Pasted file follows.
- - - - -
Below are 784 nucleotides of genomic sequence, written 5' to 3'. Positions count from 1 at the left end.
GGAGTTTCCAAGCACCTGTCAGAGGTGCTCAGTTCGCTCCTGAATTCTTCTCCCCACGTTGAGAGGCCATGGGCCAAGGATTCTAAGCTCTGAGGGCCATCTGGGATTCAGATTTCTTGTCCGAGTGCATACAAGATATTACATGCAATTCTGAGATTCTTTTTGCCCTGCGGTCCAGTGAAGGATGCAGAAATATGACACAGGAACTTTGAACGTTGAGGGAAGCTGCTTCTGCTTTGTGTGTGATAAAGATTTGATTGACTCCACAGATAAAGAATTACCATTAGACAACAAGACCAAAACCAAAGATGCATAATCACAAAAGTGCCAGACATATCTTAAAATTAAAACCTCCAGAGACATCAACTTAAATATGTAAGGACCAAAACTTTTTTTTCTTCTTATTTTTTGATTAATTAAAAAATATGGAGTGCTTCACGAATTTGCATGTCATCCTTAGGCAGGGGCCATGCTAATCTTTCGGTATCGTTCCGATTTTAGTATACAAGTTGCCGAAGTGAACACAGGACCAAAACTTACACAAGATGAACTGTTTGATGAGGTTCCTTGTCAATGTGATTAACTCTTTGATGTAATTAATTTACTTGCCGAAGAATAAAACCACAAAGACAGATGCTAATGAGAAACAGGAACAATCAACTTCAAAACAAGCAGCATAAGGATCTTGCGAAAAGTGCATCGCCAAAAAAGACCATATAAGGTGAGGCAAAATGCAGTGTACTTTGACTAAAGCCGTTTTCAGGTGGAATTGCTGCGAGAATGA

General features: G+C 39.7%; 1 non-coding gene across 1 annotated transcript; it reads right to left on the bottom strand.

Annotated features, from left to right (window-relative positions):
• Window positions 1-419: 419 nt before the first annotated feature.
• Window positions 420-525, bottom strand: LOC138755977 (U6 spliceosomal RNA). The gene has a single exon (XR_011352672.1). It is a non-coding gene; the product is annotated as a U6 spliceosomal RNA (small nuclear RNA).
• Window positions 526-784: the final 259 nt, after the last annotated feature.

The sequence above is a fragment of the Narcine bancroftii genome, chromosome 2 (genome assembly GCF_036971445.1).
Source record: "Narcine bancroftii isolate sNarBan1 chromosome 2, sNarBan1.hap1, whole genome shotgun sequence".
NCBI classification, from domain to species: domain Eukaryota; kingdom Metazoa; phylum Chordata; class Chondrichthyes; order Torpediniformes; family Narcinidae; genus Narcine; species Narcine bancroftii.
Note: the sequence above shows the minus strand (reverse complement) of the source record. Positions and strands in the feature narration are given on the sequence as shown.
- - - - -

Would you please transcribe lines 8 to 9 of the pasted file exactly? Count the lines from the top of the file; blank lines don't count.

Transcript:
The sequence above is a fragment of the Narcine bancroftii genome, chromosome 2 (genome assembly GCF_036971445.1).
Source record: "Narcine bancroftii isolate sNarBan1 chromosome 2, sNarBan1.hap1, whole genome shotgun sequence".